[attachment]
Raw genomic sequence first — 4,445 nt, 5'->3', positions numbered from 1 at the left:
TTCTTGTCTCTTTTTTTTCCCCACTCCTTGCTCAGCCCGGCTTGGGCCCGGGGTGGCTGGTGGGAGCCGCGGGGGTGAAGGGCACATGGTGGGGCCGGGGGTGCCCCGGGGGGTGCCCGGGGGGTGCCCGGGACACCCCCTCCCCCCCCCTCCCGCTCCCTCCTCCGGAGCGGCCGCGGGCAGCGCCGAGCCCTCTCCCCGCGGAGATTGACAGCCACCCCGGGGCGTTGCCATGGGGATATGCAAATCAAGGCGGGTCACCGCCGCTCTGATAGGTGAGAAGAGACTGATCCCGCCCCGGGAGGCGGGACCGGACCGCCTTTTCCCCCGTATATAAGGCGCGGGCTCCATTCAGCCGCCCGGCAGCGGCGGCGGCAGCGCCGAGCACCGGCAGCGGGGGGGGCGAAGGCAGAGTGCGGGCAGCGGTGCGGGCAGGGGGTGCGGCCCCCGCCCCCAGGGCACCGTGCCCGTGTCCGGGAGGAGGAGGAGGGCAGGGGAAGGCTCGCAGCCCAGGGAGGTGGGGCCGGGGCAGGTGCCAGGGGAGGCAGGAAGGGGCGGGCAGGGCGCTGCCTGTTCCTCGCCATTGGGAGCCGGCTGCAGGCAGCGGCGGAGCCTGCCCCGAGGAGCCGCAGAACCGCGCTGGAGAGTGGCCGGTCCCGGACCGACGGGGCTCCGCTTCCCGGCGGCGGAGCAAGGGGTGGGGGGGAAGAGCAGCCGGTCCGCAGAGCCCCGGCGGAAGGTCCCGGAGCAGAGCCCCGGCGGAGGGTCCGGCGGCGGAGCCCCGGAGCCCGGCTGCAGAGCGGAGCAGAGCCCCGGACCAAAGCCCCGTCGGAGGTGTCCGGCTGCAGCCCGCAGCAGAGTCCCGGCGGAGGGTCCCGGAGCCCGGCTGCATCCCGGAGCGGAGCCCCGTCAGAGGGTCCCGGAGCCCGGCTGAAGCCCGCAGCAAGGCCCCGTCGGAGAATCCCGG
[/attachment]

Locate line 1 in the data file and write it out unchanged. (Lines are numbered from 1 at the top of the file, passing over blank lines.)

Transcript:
Raw genomic sequence first — 4,445 nt, 5'->3', positions numbered from 1 at the left: